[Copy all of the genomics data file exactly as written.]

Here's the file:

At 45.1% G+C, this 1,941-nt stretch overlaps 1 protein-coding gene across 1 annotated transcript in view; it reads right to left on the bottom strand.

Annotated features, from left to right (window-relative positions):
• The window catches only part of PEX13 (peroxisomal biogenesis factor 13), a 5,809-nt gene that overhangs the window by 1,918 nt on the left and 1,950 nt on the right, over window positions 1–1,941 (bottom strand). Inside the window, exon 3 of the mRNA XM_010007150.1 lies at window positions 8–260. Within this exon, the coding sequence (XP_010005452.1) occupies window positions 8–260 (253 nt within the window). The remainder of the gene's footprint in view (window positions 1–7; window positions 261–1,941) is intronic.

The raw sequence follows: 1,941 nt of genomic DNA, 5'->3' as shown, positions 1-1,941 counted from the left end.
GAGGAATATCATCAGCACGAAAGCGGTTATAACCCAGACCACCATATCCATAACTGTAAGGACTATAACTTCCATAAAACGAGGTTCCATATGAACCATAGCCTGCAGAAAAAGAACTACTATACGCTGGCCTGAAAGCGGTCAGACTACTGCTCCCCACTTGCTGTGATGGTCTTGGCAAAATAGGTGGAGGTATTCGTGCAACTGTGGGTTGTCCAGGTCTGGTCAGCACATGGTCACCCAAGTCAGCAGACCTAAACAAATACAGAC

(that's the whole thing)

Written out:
At 45.1% G+C, this 1,941-nt stretch overlaps 1 protein-coding gene across 1 annotated transcript in view; it reads right to left on the bottom strand.

Annotated features, from left to right (window-relative positions):
• The window catches only part of PEX13 (peroxisomal biogenesis factor 13), a 5,809-nt gene that overhangs the window by 1,918 nt on the left and 1,950 nt on the right, over window positions 1–1,941 (bottom strand). Inside the window, exon 3 of the mRNA XM_010007150.1 lies at window positions 8–260. Within this exon, the coding sequence (XP_010005452.1) occupies window positions 8–260 (253 nt within the window). The remainder of the gene's footprint in view (window positions 1–7; window positions 261–1,941) is intronic.

The raw sequence follows: 1,941 nt of genomic DNA, 5'->3' as shown, positions 1-1,941 counted from the left end.
GAGGAATATCATCAGCACGAAAGCGGTTATAACCCAGACCACCATATCCATAACTGTAAGGACTATAACTTCCATAAAACGAGGTTCCATATGAACCATAGCCTGCAGAAAAAGAACTACTATACGCTGGCCTGAAAGCGGTCAGACTACTGCTCCCCACTTGCTGTGATGGTCTTGGCAAAATAGGTGGAGGTATTCGTGCAACTGTGGGTTGTCCAGGTCTGGTCAGCACATGGTCACCCAAGTCAGCAGACCTAAACAAATACAGAC